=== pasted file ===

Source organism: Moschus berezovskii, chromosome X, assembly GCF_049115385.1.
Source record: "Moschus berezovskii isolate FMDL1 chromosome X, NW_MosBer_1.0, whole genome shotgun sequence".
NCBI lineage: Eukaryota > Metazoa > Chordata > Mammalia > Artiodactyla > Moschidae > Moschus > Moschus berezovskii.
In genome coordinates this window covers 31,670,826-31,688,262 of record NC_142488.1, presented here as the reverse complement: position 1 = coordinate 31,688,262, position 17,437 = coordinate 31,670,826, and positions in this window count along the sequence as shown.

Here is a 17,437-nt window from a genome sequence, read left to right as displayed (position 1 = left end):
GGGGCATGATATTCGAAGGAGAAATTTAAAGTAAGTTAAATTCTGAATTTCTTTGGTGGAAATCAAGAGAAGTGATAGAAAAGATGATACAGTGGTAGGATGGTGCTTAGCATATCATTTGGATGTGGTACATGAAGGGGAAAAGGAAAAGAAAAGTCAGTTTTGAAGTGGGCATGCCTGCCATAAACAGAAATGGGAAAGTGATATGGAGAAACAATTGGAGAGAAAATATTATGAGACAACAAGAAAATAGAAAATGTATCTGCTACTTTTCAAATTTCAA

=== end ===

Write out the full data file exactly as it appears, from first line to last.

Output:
Source organism: Moschus berezovskii, chromosome X, assembly GCF_049115385.1.
Source record: "Moschus berezovskii isolate FMDL1 chromosome X, NW_MosBer_1.0, whole genome shotgun sequence".
NCBI lineage: Eukaryota > Metazoa > Chordata > Mammalia > Artiodactyla > Moschidae > Moschus > Moschus berezovskii.
In genome coordinates this window covers 31,670,826-31,688,262 of record NC_142488.1, presented here as the reverse complement: position 1 = coordinate 31,688,262, position 17,437 = coordinate 31,670,826, and positions in this window count along the sequence as shown.

Here is a 17,437-nt window from a genome sequence, read left to right as displayed (position 1 = left end):
GGGGCATGATATTCGAAGGAGAAATTTAAAGTAAGTTAAATTCTGAATTTCTTTGGTGGAAATCAAGAGAAGTGATAGAAAAGATGATACAGTGGTAGGATGGTGCTTAGCATATCATTTGGATGTGGTACATGAAGGGGAAAAGGAAAAGAAAAGTCAGTTTTGAAGTGGGCATGCCTGCCATAAACAGAAATGGGAAAGTGATATGGAGAAACAATTGGAGAGAAAATATTATGAGACAACAAGAAAATAGAAAATGTATCTGCTACTTTTCAAATTTCAA